Example: take-the-best heuristic
Consider the take-the-best heuristic, which can be used for finding the best from a set of two or more options according to some criterion. Rather than considering information about all attributes of each option, the heuristic uses only information on the most valid attribute (i.e., the attribute correlating the highest with the criterion) that discriminates between different options and chooses the option favored by this one attribute. Thus, it does not integrate all available information as required by RCT. Nonetheless, it was found that the take-the-best heuristic can yield more accurate choices than other models of decision-making including multiple linear regression which considers all available information. Such results have been replicated empirically in comparisons with sophisticated statistics and machine-learning models, such as CART decision trees, random forests, Naive Bayes, regularized regressions, support vector machines, and so on, and across a large number of decision problems (including choice, inference, and forecasting) and real-world datasets—for reviews see. As said above, to explain such success of take-the-best, one needs to figure out which environmental characteristics promote it and which do not. According to the theory of ecological rationality, examples of environmental characteristics that lead to the relatively higher accuracy of take-the-best compared to other models, include the (i) scarce or low quality of available information, (ii) high dispersion of validities of the attributes (also called the non-compensatoriness condition), and (iii) the presence of options dominating other options, including the conditions of simple and cumulative dominance. Some of these conditions also guarantee optimal performance for heuristics such as take-the-best. It has been found that such conditions are surprisingly prevalent in natural datasets, boosting the performance of take-the-best and other similar simple heuristics.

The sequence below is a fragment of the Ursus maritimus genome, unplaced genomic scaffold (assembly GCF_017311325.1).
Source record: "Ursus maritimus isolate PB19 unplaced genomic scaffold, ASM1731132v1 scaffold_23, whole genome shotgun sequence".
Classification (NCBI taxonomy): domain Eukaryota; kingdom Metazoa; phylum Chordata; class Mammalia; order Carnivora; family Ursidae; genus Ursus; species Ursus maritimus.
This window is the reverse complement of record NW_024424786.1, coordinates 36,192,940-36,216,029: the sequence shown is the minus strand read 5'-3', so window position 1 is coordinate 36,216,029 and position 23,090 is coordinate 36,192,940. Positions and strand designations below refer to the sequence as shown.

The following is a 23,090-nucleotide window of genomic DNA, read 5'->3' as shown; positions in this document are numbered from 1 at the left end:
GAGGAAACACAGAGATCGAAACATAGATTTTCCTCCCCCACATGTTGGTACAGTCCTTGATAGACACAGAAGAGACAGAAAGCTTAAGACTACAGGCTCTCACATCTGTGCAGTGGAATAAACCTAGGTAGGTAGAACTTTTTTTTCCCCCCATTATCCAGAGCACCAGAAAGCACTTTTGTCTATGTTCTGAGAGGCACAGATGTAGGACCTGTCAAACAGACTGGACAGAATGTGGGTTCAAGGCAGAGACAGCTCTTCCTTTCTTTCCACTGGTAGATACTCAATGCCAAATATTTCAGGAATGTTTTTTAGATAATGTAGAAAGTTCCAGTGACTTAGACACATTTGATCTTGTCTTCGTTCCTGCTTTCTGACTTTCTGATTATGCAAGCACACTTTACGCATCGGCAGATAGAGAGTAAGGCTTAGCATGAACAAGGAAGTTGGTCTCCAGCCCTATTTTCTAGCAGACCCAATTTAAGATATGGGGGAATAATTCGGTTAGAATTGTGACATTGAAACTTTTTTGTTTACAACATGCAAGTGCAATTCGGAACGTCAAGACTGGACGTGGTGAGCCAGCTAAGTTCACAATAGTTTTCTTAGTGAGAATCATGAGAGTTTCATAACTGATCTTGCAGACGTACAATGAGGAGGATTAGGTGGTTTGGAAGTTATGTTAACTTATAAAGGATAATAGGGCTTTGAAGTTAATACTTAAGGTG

Example: 1/N heuristic
For a second example, consider the question of how to distribute an investment over several investment options. According to the 1/N heuristic, also called Naive Allocation, agents simply allocate shares of equal size to each investment option. In contrast to the prescriptions of RCT, this purportedly naive heuristic does not consider any of the available information, nor does it generate a preference ranking of the available options. When the choice environment is characterized by high predictive uncertainty, a large set of investment options, and limited information about past performance, no rational choice model (here in the sense of Bayesian versions of Markowitz's mean-variance optimization) was found to consistently outperform the 1/N heuristic on a variety of indicators.